November 29, 2017
|Of course it’s a cliche, but this creative ‘visionary’ was much more than a wide-eyed curious man, he was one of the greatest strategic leaders of his time, concealing it in child-like enthusiasm and energy.
By reading his biography, watching countless documentaries, visiting his parks, and of course watching the TV/movies I’ve learned so much and have been so inspired by all the work Disney and his brilliant successors have been able to achieve.
The creativity side has been so well covered, I figure’d I would include the strategic/management side of Walter Elias Disney.
Here’s the most important things he taught me about business & strategy:
He truly imbued a sense of massive importance, that whatever his team was working on would truly change the world, everything a little bit of enhanced theatre, I’m sure he felt doubts at times when things fell through, but never showed it and inculcated everyone in his dream and how earth-shattering, even the most minute projects they undertook, would be.
“We” versus “I”. He would never use “I” when speaking to others. It wasn’t him, it was the team. They were a family, no man or woman higher than the other, just all busting ass to put out something great, it was the only way he could’ve gotten the obsessive work ethic he did out of people. Always use “we”, forgot “I.”
Stoicism. Disney was a stoic in the hardest of times, even at a young age. He faced extreme adversity, even filing for bankruptcy when his first project failed. But it somehow didn’t damper his spirits or confidence and he continued to push forward, almost oblivious to the idea of quitting and finding a normal job/life. So rare, so scarce in today’s society. I’m not flirting with the idea of glorifying failure, but I am saying when it does come having this mindset instead of the “woe is me” attitude that is typical today can take you so far.
Avoiding mental traps. For his own amusement parks, he wanted no one from an amusement park, just young men who were willing to learn & work, because no matter how creative the other amusement park men would be, they’re still amusement park men who would think in that way, not able to think outside the box in new ways and he didn’t want an amusement park, he wanted an experience. Bring in talented people from diverse areas who are willing to learn & work hard, that’s where innovation will come.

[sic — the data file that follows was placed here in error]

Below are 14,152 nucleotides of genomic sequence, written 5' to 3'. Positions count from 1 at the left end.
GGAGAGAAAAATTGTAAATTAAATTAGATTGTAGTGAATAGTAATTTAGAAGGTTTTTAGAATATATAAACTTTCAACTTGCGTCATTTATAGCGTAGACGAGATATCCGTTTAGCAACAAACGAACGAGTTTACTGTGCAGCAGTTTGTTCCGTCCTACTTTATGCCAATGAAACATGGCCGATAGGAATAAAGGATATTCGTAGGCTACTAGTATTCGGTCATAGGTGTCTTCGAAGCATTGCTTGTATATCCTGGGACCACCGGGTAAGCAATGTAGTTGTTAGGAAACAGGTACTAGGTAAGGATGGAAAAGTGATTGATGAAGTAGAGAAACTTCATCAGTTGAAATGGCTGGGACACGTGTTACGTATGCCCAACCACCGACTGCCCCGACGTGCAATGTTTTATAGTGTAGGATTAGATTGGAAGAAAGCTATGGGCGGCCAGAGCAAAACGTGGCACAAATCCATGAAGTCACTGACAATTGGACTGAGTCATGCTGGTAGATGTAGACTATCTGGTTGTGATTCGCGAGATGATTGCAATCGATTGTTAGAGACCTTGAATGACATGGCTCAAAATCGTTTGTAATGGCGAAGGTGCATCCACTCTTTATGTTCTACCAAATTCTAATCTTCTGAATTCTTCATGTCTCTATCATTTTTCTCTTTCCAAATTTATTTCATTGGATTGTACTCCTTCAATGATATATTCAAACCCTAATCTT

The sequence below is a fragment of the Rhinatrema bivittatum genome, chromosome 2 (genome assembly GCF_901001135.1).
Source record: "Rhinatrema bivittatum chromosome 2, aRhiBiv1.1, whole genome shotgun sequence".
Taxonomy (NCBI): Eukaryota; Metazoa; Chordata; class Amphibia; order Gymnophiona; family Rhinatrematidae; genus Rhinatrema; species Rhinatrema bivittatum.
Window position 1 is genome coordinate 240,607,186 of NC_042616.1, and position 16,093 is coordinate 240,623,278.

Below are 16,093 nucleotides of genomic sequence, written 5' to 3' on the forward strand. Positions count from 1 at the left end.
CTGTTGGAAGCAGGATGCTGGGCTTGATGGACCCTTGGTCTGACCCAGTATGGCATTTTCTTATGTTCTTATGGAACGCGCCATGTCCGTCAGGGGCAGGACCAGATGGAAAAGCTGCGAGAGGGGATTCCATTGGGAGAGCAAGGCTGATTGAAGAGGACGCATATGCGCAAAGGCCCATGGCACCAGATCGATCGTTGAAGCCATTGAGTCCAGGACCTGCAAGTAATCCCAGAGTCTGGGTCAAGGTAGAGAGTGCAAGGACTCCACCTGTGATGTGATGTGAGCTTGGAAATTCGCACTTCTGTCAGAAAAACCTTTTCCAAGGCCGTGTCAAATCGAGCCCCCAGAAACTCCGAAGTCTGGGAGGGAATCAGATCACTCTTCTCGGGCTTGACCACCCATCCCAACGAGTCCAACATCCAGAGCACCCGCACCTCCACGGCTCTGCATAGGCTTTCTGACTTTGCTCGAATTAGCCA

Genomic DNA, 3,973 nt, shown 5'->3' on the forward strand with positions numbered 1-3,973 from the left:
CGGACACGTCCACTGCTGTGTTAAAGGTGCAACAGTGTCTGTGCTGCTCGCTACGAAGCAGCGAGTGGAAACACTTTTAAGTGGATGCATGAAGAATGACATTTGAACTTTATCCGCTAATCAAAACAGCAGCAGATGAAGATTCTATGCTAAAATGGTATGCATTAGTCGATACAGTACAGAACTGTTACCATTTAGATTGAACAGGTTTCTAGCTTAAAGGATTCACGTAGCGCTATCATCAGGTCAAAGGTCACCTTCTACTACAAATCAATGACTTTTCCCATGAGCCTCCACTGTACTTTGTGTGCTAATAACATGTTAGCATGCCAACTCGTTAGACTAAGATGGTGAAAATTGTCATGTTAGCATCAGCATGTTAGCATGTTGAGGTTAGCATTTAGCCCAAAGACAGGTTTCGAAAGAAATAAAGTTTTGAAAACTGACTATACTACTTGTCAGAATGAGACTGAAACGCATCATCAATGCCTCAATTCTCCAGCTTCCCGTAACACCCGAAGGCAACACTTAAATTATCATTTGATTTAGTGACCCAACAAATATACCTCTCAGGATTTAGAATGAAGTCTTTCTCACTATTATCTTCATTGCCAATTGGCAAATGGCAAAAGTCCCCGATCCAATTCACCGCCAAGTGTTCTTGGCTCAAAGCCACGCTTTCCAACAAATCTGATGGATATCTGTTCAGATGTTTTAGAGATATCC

Learning from others’ mistakes. He would go to other amusement parks and see the congestion of it all, then he would proceed to measure their sidewalks to understand, with his engineers, how much wider they would have to be to avoid this problem. People want to be so ‘original’ that they covet not seeing what’s out there already, learning from the countless mistakes others have made makes it so easy to learn FOR FREE! Disney saved himself much stress, time, and money.
“A fool learns by experience, I prefer to learn by the experience of others.” -Bismarck
Surround yourself with talent & take care of them. Disney would pay his team triple what they would make elsewhere, with all sorts of benefits, and free this & that which has become huge in the big Silicone Valley start-ups of today, he knew his team would do a better job when appreciated this much, appreciation is indeed one of the most craved human emotions. They never felt the lack of appreciation around him.
As you can see Disney was way more than a creative genius tucked away somewhere remotely, he was an extremely efficient manager who knew how to get the best out of people, how to treat them, how to accommodate their needs & make them feel appreciated.
Walter Elias Disney: visionary, creative genius, and now *business management guru* if he were alive today, he’d be making YouTube videos like the other business ‘guru’ guys on there, but kicking their ass in the process.